IFS Analyst throws out NDC’s ‘we borrowed for infrastructure’ mantra

An Economist has dismissed the erstwhile NDC administration’s oft-repeated assertion that it borrowed to finance key infrastructural projects.

According to a Senior Research Fellow at the Institute for Fiscal Studies (IFS), Dr Said Boakye, it was about time the opposition NDC stopped that claim because the figures do not support it.

“You see the reasons why you were borrowing is not because of infrastructure, it is not because of projects. If the borrowing [was] directed towards infrastructure, you will be seeing it in GDP because building infrastructure directly reflects in GDP before its repercussive effect,” he told an NDC MP on Newsfile, Saturday.

During a discussion on the highlights of Thursday’s budget presentation by the Finance Minister, Ken Ofori-Atta, on the Joy FM/Multi TV news analysis programme, NDC MP for Bolgatanga Central, Albert Adongo, suggested that funds borrowed by the previous government were used to finance infrastructure projects.

While it was power, the NDC had proffered a similar defence any time it was accused of piling up the country’s debt stock with numerous domestic and foreign loans.

The matter had popped up again for discussion on the Newsfile programme following revelations by the Finance Minister that the previous government had saddled the economy with over GHȻ10 billion in avoidable debts.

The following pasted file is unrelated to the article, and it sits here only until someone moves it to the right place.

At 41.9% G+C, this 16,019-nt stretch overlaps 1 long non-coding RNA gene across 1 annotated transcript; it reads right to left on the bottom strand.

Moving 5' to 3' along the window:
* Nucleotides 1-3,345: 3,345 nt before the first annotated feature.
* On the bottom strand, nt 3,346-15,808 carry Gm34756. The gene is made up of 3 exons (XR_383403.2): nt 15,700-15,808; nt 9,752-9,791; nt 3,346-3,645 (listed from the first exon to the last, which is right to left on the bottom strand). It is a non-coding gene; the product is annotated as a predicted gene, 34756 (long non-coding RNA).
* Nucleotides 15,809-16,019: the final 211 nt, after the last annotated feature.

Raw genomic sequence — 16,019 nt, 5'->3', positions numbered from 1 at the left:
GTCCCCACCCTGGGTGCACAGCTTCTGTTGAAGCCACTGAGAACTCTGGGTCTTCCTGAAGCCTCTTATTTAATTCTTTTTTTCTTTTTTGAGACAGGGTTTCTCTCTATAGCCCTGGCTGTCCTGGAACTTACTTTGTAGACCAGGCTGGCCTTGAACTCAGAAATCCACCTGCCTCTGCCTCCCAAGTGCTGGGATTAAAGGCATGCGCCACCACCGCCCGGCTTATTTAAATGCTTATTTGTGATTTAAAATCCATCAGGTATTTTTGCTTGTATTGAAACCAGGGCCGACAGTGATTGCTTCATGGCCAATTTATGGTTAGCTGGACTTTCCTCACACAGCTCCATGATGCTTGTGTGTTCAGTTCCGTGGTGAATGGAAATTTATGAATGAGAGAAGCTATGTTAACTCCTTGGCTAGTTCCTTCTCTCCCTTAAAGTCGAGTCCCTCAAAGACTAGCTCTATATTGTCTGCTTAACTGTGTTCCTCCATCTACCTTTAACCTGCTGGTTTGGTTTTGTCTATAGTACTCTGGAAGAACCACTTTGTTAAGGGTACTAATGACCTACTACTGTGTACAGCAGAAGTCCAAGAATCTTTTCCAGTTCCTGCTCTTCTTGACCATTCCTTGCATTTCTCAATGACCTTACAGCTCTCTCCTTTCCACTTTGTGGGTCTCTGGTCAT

In a bid to suggest to the NDC legislator on the show that an attempt to justify the excessive borrowing under President John Mahama would be an exercise in futility, Dr Said Boakye said the available records on investment suggests that the borrowing was not channelled into developmental projects.

“If borrowing is for infrastructure, you are going to see it in investment expenditure in the budget, but what are we seeing, it [investment] is declining despite borrowing.

“The truth is that the serious borrowing that [was] done [was] not for infrastructure,” he said.

Backing Dr Boakye’s position, a Senior Economics Lecturer at the University of Ghana and a Fellow of the Institute of Economic Affairs (IEA) said if the claim that the borrowing was channelled into investment, it would have reflected in the assessment of credible credit rating about the country.

“If you read IMF and all those credit rating agencies’ report, they have often said a chunk of our borrowing has gone into consumption,” said Dr Eric Osei-Assibey.

In his defence, Mr Adongo reminded the panellists that infrastructure investments took some time to reflect in metrics such as GDP.

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